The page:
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J Bone Joint Surg Am. 1986 Dec;68(9):1389-95.

The contributions of dietary protein and mineral to the healing of experimental fractures. A biomechanical study.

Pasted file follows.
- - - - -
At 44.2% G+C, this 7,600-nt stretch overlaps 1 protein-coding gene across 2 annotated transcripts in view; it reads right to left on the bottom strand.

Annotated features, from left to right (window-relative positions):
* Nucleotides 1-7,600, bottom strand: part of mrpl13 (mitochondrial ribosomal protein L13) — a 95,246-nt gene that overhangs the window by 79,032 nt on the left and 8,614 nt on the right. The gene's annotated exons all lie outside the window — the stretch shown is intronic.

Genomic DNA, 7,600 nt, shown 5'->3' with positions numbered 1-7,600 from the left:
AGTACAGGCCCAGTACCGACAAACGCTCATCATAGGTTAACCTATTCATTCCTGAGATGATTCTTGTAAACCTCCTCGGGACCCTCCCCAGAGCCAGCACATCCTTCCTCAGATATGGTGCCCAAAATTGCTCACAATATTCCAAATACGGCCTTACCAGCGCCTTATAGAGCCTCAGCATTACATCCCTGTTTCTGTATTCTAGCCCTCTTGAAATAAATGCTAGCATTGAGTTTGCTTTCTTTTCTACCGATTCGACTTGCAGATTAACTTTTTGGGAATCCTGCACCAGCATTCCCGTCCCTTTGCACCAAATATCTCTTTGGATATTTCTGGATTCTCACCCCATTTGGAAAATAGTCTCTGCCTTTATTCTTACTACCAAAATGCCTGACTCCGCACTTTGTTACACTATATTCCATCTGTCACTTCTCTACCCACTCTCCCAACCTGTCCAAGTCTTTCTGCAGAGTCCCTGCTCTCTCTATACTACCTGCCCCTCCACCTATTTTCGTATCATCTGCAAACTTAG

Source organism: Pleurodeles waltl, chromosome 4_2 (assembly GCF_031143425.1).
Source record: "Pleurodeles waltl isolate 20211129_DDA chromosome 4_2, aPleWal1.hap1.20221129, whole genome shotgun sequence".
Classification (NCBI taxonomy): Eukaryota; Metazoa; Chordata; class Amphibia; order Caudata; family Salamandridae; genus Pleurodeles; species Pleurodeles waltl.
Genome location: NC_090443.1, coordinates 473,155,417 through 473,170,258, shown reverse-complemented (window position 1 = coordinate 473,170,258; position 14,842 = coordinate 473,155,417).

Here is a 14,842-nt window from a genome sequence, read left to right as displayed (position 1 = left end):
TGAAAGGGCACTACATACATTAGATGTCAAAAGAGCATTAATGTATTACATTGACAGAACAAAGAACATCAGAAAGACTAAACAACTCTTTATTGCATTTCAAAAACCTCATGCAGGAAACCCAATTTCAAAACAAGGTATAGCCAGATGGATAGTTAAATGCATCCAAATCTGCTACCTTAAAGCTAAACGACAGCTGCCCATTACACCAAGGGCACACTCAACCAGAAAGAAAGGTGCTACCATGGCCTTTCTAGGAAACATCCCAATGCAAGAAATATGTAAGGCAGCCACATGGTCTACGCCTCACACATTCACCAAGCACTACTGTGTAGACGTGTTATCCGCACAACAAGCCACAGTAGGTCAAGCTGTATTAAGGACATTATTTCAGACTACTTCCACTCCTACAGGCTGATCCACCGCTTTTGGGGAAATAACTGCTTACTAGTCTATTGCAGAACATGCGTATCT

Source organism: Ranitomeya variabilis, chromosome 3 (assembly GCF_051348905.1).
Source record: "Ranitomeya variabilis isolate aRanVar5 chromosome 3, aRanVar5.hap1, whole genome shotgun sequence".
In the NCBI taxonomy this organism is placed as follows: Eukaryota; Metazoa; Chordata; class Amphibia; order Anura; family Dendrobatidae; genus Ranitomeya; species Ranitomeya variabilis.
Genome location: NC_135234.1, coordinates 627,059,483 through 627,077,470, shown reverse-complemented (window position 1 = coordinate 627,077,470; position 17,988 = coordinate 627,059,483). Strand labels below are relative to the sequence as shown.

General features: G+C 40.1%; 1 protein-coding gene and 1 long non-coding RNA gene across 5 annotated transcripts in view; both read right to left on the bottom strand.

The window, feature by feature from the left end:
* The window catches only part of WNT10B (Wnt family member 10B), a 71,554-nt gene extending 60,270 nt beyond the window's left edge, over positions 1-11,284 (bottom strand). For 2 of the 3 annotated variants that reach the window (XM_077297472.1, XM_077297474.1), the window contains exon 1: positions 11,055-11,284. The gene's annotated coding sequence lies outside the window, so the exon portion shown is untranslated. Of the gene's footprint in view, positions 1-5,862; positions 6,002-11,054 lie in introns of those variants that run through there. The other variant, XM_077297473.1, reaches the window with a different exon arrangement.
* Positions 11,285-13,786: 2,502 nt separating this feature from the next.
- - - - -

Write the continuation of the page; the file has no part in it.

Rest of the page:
We examined the contributions of dietary protein and mineral to fracture-healing by assessing the mechanical properties of fracture callus in rats that were fed a diet that was deficient in or enriched by these nutrients. In order to isolate the effects of diet on fracture-healing, we developed a method for producing a standard closed femoral fracture with minimum-soft-tissue injury. Three groups of animals were studied. Group I was a control group, in which the rats did not undergo an operation. The rats in Group II underwent intramedullary pinning of the right femur, but no fracture was created. The rats in Group III underwent pinning identical to that used for Group II, after which a closed, transverse femoral fracture was produced. Immediately after surgery, the animals in each group were subdivided into five diet-treatment subgroups. Subgroup A received a regular diet; Subgroup B received a protein-free diet; and Subgroup C received a mineral-free diet that was lacking in calcium, phosphorus, and vitamin D. Subgroup D received a protein-supplemented diet that was composed of three times the calculated requirement of protein, and Subgroup E received a mineral-supplemented diet that was composed of three times the calculated requirements of calcium and phosphorus as well as a therapeutic dose of vitamin D, equivalent to that used in the treatment of osteomalacia. At the end of five weeks, the animals were killed and the right femur of each one was subjected to torsion-testing to failure.(ABSTRACT TRUNCATED AT 250 WORDS)

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